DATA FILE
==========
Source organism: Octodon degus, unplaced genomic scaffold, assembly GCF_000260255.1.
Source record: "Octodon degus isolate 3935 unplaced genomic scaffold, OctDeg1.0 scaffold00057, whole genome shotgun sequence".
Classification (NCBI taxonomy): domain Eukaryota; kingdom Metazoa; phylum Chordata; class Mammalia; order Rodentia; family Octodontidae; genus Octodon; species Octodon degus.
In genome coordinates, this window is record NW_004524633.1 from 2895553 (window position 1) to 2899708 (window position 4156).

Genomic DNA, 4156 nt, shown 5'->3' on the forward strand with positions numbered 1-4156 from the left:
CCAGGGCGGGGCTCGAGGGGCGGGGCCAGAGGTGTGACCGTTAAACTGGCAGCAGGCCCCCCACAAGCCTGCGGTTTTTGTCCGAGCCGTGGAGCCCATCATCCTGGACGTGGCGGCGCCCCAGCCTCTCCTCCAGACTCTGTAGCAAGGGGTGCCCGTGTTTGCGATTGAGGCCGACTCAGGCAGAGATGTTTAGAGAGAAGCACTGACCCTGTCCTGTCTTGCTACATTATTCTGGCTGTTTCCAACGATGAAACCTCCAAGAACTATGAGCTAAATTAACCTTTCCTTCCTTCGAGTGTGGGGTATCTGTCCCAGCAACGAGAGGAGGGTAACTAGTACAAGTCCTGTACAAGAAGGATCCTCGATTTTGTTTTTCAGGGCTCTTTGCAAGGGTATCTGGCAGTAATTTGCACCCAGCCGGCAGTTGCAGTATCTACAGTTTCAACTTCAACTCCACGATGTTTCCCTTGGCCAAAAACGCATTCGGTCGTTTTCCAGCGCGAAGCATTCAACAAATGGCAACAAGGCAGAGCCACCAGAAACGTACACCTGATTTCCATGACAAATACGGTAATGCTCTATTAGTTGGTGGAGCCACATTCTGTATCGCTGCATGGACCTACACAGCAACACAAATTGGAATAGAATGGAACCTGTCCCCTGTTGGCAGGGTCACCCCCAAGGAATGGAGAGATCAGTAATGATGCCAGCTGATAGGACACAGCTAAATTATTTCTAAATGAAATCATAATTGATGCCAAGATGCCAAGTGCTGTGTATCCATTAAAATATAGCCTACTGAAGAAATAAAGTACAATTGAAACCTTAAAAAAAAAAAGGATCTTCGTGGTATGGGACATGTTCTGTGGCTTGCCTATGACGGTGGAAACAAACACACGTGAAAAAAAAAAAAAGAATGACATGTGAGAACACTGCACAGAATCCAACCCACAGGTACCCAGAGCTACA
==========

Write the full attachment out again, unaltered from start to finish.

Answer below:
Source organism: Octodon degus, unplaced genomic scaffold, assembly GCF_000260255.1.
Source record: "Octodon degus isolate 3935 unplaced genomic scaffold, OctDeg1.0 scaffold00057, whole genome shotgun sequence".
Classification (NCBI taxonomy): domain Eukaryota; kingdom Metazoa; phylum Chordata; class Mammalia; order Rodentia; family Octodontidae; genus Octodon; species Octodon degus.
In genome coordinates, this window is record NW_004524633.1 from 2895553 (window position 1) to 2899708 (window position 4156).

Genomic DNA, 4156 nt, shown 5'->3' on the forward strand with positions numbered 1-4156 from the left:
CCAGGGCGGGGCTCGAGGGGCGGGGCCAGAGGTGTGACCGTTAAACTGGCAGCAGGCCCCCCACAAGCCTGCGGTTTTTGTCCGAGCCGTGGAGCCCATCATCCTGGACGTGGCGGCGCCCCAGCCTCTCCTCCAGACTCTGTAGCAAGGGGTGCCCGTGTTTGCGATTGAGGCCGACTCAGGCAGAGATGTTTAGAGAGAAGCACTGACCCTGTCCTGTCTTGCTACATTATTCTGGCTGTTTCCAACGATGAAACCTCCAAGAACTATGAGCTAAATTAACCTTTCCTTCCTTCGAGTGTGGGGTATCTGTCCCAGCAACGAGAGGAGGGTAACTAGTACAAGTCCTGTACAAGAAGGATCCTCGATTTTGTTTTTCAGGGCTCTTTGCAAGGGTATCTGGCAGTAATTTGCACCCAGCCGGCAGTTGCAGTATCTACAGTTTCAACTTCAACTCCACGATGTTTCCCTTGGCCAAAAACGCATTCGGTCGTTTTCCAGCGCGAAGCATTCAACAAATGGCAACAAGGCAGAGCCACCAGAAACGTACACCTGATTTCCATGACAAATACGGTAATGCTCTATTAGTTGGTGGAGCCACATTCTGTATCGCTGCATGGACCTACACAGCAACACAAATTGGAATAGAATGGAACCTGTCCCCTGTTGGCAGGGTCACCCCCAAGGAATGGAGAGATCAGTAATGATGCCAGCTGATAGGACACAGCTAAATTATTTCTAAATGAAATCATAATTGATGCCAAGATGCCAAGTGCTGTGTATCCATTAAAATATAGCCTACTGAAGAAATAAAGTACAATTGAAACCTTAAAAAAAAAAAGGATCTTCGTGGTATGGGACATGTTCTGTGGCTTGCCTATGACGGTGGAAACAAACACACGTGAAAAAAAAAAAAAGAATGACATGTGAGAACACTGCACAGAATCCAACCCACAGGTACCCAGAGCTACA